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Researchers from Massachusetts General Hospital and Harvard Medical School have developed a microfluidic device that can be used as an alternative to flow cytometry for measuring T cell counts in people infected with HIV. They hope that the small handheld device will help Africans — it will first be tested in Rwanda — in poor regions to better manage their disease.

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The World Health Organization will be providing low-cost COVID-19 tests to low- and middle-income nations, according to Reuters.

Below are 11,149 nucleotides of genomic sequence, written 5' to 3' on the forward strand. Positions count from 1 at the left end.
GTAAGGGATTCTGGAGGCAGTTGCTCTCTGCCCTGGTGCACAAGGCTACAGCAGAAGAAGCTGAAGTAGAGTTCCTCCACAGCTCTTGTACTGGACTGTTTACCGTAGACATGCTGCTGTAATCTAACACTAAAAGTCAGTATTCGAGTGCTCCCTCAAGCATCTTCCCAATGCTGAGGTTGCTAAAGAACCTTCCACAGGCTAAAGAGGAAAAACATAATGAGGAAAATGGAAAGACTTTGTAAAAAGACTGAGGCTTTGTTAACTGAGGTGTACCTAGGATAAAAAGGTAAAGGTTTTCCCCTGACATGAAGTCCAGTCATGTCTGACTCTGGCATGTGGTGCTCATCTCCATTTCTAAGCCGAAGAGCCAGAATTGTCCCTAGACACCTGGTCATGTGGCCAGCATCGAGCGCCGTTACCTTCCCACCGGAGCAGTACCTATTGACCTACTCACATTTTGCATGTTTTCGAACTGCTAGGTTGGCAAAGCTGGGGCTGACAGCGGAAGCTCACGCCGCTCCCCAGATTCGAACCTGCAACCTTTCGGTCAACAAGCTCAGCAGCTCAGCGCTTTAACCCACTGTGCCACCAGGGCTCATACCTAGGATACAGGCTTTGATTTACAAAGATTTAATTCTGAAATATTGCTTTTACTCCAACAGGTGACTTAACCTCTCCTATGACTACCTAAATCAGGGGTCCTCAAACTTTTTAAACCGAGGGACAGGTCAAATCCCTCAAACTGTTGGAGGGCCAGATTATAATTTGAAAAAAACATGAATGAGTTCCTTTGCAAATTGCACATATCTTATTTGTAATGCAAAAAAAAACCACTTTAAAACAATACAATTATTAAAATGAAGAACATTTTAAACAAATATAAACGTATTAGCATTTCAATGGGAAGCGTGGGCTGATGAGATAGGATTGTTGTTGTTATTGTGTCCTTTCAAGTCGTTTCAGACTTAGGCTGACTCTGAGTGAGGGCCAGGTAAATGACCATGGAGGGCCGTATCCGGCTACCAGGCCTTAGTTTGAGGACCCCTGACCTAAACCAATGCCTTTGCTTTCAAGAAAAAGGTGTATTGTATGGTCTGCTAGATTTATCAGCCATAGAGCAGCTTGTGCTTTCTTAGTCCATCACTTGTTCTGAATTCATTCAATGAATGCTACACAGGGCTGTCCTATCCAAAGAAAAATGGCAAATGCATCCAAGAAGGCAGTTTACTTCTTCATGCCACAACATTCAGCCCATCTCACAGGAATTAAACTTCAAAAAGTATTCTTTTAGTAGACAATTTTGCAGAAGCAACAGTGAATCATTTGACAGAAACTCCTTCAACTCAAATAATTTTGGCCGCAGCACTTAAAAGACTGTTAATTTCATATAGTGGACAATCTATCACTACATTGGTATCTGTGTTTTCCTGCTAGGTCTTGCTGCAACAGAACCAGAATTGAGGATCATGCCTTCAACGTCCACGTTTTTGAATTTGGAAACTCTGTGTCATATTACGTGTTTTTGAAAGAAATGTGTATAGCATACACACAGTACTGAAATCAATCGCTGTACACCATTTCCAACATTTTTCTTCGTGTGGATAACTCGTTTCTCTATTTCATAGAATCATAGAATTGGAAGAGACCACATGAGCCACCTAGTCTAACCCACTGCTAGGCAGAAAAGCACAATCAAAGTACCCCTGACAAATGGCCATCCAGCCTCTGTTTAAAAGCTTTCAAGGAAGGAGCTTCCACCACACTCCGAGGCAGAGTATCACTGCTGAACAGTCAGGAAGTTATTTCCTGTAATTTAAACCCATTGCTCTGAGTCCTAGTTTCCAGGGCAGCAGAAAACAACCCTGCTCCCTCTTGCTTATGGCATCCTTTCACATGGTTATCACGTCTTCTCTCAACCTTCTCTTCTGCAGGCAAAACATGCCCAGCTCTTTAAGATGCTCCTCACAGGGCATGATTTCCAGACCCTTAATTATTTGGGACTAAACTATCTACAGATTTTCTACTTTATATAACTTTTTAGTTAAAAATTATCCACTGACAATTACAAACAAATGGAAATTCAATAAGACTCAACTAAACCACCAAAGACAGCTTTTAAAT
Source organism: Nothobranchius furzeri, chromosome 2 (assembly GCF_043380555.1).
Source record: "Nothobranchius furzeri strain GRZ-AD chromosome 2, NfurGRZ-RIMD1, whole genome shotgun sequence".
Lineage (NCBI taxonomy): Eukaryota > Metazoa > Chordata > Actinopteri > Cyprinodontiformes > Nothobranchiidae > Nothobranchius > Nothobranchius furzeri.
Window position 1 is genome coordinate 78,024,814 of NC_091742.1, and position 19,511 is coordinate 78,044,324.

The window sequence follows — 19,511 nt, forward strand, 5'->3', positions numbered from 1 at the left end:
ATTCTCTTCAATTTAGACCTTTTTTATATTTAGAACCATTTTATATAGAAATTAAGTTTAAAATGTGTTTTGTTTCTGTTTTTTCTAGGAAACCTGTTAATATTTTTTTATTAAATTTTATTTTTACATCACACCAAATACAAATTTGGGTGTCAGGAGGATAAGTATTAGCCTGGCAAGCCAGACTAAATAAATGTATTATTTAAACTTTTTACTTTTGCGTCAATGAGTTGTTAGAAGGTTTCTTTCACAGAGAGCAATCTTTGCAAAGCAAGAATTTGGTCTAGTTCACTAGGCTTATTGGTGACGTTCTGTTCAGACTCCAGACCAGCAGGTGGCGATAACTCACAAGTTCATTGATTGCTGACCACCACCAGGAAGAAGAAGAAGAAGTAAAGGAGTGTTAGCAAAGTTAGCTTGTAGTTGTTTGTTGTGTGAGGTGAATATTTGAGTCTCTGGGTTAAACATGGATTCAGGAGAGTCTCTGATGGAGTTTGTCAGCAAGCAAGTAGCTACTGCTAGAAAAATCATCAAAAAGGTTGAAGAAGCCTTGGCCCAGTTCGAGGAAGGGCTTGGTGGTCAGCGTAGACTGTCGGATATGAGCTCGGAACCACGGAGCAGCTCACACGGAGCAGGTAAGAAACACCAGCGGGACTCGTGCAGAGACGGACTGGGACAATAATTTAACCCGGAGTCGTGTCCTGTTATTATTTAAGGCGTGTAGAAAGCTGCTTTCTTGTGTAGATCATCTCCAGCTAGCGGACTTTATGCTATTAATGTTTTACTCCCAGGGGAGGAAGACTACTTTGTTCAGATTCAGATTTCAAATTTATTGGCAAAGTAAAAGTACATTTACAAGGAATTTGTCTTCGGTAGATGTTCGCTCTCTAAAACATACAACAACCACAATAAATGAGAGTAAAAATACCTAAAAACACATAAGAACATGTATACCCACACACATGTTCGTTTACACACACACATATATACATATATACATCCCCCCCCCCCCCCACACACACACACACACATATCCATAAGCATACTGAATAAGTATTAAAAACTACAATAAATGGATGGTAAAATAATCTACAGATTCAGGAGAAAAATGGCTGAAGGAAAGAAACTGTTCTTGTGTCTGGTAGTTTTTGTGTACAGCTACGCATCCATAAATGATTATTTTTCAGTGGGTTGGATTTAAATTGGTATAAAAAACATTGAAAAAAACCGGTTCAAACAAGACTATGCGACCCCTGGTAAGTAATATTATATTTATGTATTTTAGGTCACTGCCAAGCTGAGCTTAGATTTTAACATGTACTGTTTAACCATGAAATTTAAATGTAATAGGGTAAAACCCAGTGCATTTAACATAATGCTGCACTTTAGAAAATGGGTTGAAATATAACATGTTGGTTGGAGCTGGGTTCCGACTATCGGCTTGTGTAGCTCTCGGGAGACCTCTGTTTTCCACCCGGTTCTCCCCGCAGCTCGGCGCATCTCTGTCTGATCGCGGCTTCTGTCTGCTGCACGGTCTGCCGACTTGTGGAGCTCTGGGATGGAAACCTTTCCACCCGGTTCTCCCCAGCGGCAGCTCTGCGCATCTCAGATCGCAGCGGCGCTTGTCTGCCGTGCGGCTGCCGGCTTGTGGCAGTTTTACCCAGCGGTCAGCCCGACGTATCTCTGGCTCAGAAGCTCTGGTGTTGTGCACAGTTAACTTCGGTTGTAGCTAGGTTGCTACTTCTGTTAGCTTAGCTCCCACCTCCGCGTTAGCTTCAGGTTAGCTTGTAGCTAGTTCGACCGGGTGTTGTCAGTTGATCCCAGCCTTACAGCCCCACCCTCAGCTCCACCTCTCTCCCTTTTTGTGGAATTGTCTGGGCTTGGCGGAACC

Nature News examines how the confirmation of Amy Coney Barrett to the US Supreme Court could affect scientific agencies.

Nobel Prize-winner Arthur Ashkin, who developed optical tweezers, has died at 98, the Washington Post reports.

In PNAS this week: altered gene expression in brain samples from Alzheimer's disease patients, effects of gene mutations found in bladder cancer, and more.